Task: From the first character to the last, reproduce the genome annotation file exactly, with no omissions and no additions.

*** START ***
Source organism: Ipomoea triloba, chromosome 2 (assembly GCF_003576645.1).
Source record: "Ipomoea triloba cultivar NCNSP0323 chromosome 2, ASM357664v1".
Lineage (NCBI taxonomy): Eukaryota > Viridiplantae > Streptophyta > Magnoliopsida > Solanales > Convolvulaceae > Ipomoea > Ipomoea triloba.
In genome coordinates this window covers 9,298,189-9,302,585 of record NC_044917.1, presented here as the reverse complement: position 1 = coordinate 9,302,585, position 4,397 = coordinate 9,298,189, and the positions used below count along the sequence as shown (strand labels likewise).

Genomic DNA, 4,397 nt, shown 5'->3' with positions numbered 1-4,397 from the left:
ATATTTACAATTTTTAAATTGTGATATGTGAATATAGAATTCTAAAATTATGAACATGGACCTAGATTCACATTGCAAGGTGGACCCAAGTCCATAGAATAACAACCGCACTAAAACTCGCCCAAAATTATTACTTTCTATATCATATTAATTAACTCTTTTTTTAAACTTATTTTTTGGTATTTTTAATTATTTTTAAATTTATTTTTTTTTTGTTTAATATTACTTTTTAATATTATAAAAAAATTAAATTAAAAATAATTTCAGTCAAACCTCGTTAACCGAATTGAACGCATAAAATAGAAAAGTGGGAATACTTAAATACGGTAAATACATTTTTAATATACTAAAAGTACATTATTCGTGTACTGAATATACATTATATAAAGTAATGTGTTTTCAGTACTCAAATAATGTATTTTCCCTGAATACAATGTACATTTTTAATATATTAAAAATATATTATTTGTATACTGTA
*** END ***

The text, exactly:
Source organism: Ipomoea triloba, chromosome 2 (assembly GCF_003576645.1).
Source record: "Ipomoea triloba cultivar NCNSP0323 chromosome 2, ASM357664v1".
Lineage (NCBI taxonomy): Eukaryota > Viridiplantae > Streptophyta > Magnoliopsida > Solanales > Convolvulaceae > Ipomoea > Ipomoea triloba.
In genome coordinates this window covers 9,298,189-9,302,585 of record NC_044917.1, presented here as the reverse complement: position 1 = coordinate 9,302,585, position 4,397 = coordinate 9,298,189, and the positions used below count along the sequence as shown (strand labels likewise).

Genomic DNA, 4,397 nt, shown 5'->3' with positions numbered 1-4,397 from the left:
ATATTTACAATTTTTAAATTGTGATATGTGAATATAGAATTCTAAAATTATGAACATGGACCTAGATTCACATTGCAAGGTGGACCCAAGTCCATAGAATAACAACCGCACTAAAACTCGCCCAAAATTATTACTTTCTATATCATATTAATTAACTCTTTTTTTAAACTTATTTTTTGGTATTTTTAATTATTTTTAAATTTATTTTTTTTTTGTTTAATATTACTTTTTAATATTATAAAAAAATTAAATTAAAAATAATTTCAGTCAAACCTCGTTAACCGAATTGAACGCATAAAATAGAAAAGTGGGAATACTTAAATACGGTAAATACATTTTTAATATACTAAAAGTACATTATTCGTGTACTGAATATACATTATATAAAGTAATGTGTTTTCAGTACTCAAATAATGTATTTTCCCTGAATACAATGTACATTTTTAATATATTAAAAATATATTATTTGTATACTGTA